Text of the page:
Other Jacky Yu (Xi Yan) recipes:
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Prawns with Red
Fermented Beancurd
Crispy Pork Ribs with
Dried Tangerine Peel
Tomatoes in Sesame
Wasabi Sauce
No-Steam Radish Cake
(Lor Bak Ko)

Prawns with Salted Egg Yolks

Friday, 25 September 2009

PhotobucketSome dishes are so easy, it doesn't make sense to order them when eating out. Might as well save the money for something that's really complicated or has some secret recipe which can't be replicated at home, right?

Prawns with salted egg yolks is one such easy peasy dish. It doesn't take a genius to guess what the ingredients are. Nor does it require a great chef or domestic god(dess) to pull the ingredients together into a great tasting dish. Any home cook with minimal kitchen skills can do the job adequately.

French Toast

Sunday, 30 August 2009

PhotobucketThere used to be a Hilton Hotel in Hong Kong, where Cheung Kong Centre now stands. It was a pretty nondescript hotel in Central and most people probably never thought of it once it was gone. Neither would I except that was where I had the best French toast ever.

The French toast  was really special because it was crispy. I've had good French Toast elsewhere but the crispy part was always missing.

After the Hilton Hotel was torn down, I had no idea where their chefs went, so that was the end of crispy Hilton Hotel French Toast. And the beginning of homemade French Toast.

When I first made French Toast, it was bland, it shrank after it was fried, and it just wasn't crispy.

Over the years, I've tweaked the recipe many times. I started with just eggs, sugar, milk, vanilla extract and bread. Now, cream cheese is a key ingredient. It keeps the texture creamy and "custardy", and stops the bread from shriveling after it's cooked – provided the bread isn't oversoaked. It also adds depth to the flavor, which is enhanced with a splash of dark rum. Most importantly, it's crispy with a sprinkling of sugar caramelized under the grill. And it's not oily because it's not fried.

I now have the perfect French Toast for a weekend breakfast or even dessert. Yay!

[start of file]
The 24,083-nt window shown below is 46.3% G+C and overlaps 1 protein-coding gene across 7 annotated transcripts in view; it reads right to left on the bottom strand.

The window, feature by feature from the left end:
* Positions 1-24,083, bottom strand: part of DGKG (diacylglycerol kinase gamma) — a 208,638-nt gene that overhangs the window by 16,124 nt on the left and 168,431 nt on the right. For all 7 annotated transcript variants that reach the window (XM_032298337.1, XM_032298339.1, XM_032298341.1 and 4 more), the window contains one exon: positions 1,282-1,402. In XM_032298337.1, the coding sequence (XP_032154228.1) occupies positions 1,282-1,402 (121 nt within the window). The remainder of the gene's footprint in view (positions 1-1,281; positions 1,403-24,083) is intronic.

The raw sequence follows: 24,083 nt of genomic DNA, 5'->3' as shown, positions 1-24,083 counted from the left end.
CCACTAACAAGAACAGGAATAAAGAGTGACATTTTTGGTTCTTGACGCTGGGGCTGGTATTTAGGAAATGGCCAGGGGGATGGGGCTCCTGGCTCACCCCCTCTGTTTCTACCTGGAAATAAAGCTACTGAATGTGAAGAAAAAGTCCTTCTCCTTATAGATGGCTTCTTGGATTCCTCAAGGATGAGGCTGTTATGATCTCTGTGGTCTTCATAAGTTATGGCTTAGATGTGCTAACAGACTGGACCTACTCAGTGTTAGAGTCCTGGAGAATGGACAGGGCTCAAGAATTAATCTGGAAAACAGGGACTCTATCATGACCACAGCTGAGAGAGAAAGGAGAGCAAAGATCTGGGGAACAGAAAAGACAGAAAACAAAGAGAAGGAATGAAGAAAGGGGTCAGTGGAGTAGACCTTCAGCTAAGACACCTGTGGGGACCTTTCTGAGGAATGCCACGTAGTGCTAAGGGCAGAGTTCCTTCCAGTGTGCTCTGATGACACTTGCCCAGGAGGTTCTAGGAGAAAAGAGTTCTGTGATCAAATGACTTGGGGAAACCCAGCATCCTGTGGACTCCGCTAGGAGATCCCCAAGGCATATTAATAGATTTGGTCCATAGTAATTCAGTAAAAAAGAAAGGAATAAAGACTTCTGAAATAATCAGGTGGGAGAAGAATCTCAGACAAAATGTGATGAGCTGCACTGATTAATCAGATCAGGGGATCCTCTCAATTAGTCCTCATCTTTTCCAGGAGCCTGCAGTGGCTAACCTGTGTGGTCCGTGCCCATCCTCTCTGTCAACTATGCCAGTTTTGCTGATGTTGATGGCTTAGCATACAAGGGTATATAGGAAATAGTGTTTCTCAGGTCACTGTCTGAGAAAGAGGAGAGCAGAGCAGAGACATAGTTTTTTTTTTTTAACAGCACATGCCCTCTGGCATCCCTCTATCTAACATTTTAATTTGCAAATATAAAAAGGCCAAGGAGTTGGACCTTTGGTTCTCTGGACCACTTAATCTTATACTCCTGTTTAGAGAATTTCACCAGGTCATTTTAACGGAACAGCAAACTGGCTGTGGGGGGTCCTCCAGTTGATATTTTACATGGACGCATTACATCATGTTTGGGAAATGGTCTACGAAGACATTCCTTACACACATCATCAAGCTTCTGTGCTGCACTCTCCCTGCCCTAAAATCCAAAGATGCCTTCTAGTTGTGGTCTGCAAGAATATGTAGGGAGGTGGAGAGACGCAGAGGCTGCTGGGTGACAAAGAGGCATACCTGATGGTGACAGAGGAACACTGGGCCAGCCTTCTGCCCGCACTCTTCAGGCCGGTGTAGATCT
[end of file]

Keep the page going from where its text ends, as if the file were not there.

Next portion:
FRENCH TOAST
(Recipe for 2 persons)

4 slices stale sandwich bread, thick-cut (I use Gardenia brand's Junior White)
regular-cut sandwich bread would turn soggy and not make good French toast
2 eggs
40 ml milk
20 g cream cheese
1 tbsp fine sugar
1 tbsp dark rum
1/2 tsp vanilla extract

1 tbsp butter at room temperature
1 tbsp fine sugar (for sprinkling)

Depending on the type of bread used, the amount of egg mixture and soaking time required may vary. Please adjust as necessary. For dense bread, a few slits in the middle and a regular rather than thick-cut would help speed things along. The bread should be thoroughly saturated with the eggy liquid without turning soggy. If necessary, cut the bread in the middle and check.

If possible, make egg mixture the night before so that flavors have time to mingle and develop. Stale bread is essential; fresh bread turns soggy and shrinks after it's grilled. Let some butter come to room temperature before starting to cook.

When you're ready to make toast, preheat grill to 230°C, and line grill tray with parchment paper.

Put cream cheese and sugar in a bowl and beat till smooth. Add dark rum, vanilla extract and milk in stages, beating till smooth after each addition. Add eggs one at a time and – you guessed it – beat till smooth.

Remove bread crust. Do it by hand if you have time; jagged edges turn really crispy. Cut each slice into four pieces. Soak bread thoroughly in egg mixture, turning over half-way so that both sides are evenly saturated. Do not let bread get soggy.

Place bread on grill tray. Dot each piece with butter – just a bit, not too much. (You could put butter on a knife, then push small blobs onto bread with a tapered chopstick. Or, if you're making a lot of toast, make a small piping cone with parchment paper, then use it to pipe the butter. Third option: Keep butter chilled and hard, then shave with a vegetable peeler directly onto bread.) Sprinkle bread with sugar, right up to the edges.

Grill with the door closed till bread is golden brown or even slightly burnt, then repeat butter-sugar-grill procedure for the other side.

Enjoy French Toast piping hot with its best buddy, maple syrup. Or drizzle with melted butter and honey and serve it as dessert. How about a light coat of icing sugar, some fresh fruits and cream or ice cream? I'm sure that'll win you lots of 'Ooh!' and 'Aah!'

Chai Poh Omelette (菜脯卵)

Wednesday, 29 July 2009

PhotobucketMy mother didn't make chai poh omelette (菜脯卵) very often, because chai poh wasn't a regular item in her pantry. So, I can't say I have a fabulous recipe which was passed on from my mother, and which I will pass on to my daughter. This is a recipe I came up with for friends who think that chai poh omelette is de rigueur when they come to my place for Teochew porridge.

My recipe combines the elements that I like in a French omelette – fluffy, creamy and not too oily – and a Chinese omelette – fragrant and aromatic because it's fried till golden brown, unlike its anemic French counterpart.